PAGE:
My point is that both XBass and 3D Holographic Sound systems are pragmatic solutions to real-world sonic problems. If you like what the circuits do, then by all means use and enjoy them; if not, just engage the “Direct” switches and carry on in purist mode – simple as that.
How does the iCAN sound? It sounds surprisingly muscular and dynamically alive – especially so for an amp in its price class. Many lower cost headphone amps have merits but also a few caveats, especially in terms of somewhat limited capabilities for driving today’s most demanding and amplifier-sensitive headphones. But it is in precisely this area that the iCAN excels; quite frankly, the aptly-named iCAN really can drive pretty much any headphone you’d care to throw at it, up to and including the notoriously power-hungry HiFiMAN HE-6s. I mention this point because the superb but demanding HE-6 is widely considered one of the most difficult-to-drive headphones on the planet. Imagine my surprise, then, when the little iCAN grabbed hold of the HE-6s (and every other headphone I tried) and simply made them sing in a rich, vigorous, and dynamically expressive way. With the iCAN in play, there will be no sonic whimpering, whining, or pouty bouts of edginess or stridency. Instead, there’s just rich, free-flowing power and plenty of it. Granted, if you push volume levels to the extreme with the HE-6 (not recommended in the hope of preventing hearing damage), you might hear signs of clipping from the iCAN, but at more sane volume levels it’s a stouthearted powerhouse of an amp.
To hear what I mean, try this acid test: plug a pair of HiFiMAN HE-6’s (or other tricky-to-drive ‘phones) into the iCAN and then put on a compelling electric blues track like Hadden Sayer’s “Back to the Blues” from Hard Dollar and note what happens. You’ll find that Sayer’s warm but also slightly gritty-sounding vocals are just as rich and evocative as could be, while his scorching hot electric guitar solos have real fire and expressiveness. At the same time, Ruthie Foster’s earthy yet achingly beautiful vocals form a perfect complement, in part because they are infused with the iCAN’s uncanny qualities of warmth, three-dimensionality and depth. But perhaps the most surprising part of all is that the electric bass and kick drum have serious extension, weight, definition, and slam. As you listen to the iCAN, then, you might feel – as I did – that its sound would be praiseworthy in an amp two to four times its price. It’s that good.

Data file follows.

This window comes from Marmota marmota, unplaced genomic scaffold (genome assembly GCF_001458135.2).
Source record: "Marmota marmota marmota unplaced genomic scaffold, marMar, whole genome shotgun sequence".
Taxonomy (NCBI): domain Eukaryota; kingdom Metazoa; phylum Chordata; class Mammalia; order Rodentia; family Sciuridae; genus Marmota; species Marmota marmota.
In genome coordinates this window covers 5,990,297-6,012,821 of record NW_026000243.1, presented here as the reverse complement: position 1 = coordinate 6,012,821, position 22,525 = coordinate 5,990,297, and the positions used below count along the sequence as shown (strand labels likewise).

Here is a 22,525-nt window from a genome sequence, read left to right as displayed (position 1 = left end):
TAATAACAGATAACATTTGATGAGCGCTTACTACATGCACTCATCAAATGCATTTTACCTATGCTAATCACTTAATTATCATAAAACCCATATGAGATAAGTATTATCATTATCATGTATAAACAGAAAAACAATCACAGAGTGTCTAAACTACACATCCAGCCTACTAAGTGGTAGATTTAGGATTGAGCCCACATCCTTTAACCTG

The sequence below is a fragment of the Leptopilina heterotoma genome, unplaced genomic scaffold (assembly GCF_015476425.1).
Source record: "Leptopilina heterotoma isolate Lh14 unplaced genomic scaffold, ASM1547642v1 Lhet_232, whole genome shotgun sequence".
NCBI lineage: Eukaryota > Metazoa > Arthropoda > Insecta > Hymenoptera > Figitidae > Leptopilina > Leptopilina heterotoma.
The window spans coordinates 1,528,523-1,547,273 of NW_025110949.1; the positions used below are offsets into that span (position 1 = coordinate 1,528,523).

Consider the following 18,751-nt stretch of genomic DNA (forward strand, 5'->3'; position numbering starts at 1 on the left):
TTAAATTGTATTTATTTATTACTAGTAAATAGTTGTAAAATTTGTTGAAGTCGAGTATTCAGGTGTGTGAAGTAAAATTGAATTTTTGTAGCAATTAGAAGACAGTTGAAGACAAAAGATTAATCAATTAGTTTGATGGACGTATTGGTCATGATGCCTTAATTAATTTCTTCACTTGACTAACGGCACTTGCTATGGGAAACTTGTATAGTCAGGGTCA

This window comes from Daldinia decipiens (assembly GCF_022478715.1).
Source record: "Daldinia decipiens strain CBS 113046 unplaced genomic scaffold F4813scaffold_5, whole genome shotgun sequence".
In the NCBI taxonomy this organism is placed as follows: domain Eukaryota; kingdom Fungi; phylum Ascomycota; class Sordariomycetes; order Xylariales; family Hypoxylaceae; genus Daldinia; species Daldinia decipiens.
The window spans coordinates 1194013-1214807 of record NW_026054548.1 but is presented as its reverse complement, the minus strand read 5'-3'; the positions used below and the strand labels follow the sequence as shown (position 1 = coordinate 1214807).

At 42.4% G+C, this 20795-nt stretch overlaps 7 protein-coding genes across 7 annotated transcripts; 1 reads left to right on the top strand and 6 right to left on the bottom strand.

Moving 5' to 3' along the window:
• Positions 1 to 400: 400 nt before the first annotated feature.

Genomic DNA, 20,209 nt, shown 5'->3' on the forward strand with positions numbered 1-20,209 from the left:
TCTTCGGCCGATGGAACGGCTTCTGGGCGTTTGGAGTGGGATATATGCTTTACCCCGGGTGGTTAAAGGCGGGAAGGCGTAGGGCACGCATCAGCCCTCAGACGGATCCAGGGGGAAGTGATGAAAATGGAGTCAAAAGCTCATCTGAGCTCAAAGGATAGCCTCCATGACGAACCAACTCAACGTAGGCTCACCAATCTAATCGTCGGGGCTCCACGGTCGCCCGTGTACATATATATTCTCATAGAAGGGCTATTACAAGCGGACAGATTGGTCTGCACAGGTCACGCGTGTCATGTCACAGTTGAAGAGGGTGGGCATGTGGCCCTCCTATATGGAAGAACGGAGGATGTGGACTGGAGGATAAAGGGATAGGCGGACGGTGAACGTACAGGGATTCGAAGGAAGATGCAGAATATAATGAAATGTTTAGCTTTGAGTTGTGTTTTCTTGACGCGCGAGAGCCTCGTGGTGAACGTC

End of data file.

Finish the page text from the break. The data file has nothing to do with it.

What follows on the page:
In terms of timbre and overall presentation, the iCAN has a contemporary amp’s emphasis on wide bandwidth and extension at the frequency extremes, but tempered with what I consider a characteristically British emphasis on such essential musical priorities as natural warmth, smoothness, midrange subtlety and finesse, and over-arching three-dimensionality.
While there might be a few comparably priced amps that could give you slightly more detail or more crisply delineated transient sounds, you will be hard pressed to name a like-priced competitor that can even come close to the iCAN in terms of real-world power, versatility, or overall musicality.
I consider the iCAN a new benchmark in its price class and would add that it makes a perfect entry point for high-enders who would like to experiment with top-tier headphones, yet without investing an arm and a leg in dedicated headphone electronics. Enthusiastically recommended.+
Accessories: Low-noise wall-wart-
type power supply, 1/4-inch phone jack to 3.5mm mini-jack adaptor, two interconnect cables (1 terminated with RCA plugs, 1 terminated with 3.5mm mini-plugs), four adhesive rubber feet
Inputs: Two stereo analog inputs (1 via RCA jacks, 1 via 3.5mm stereo mini jack) |
Output: One stereo headphone output (via 1⁄4-inch phone jack)
Frequency Response: 0.5Hz to 500kHz (-3dB)
Total Harmonic Distortion: <0.003% (400mV/150R)
Power Output: >400mW @ 32 Ohms
Dimensions (H x W x D): 28x68x158mm
Weight: 216 grams (0.48 lbs.)
Tel: +44(0)1900 601954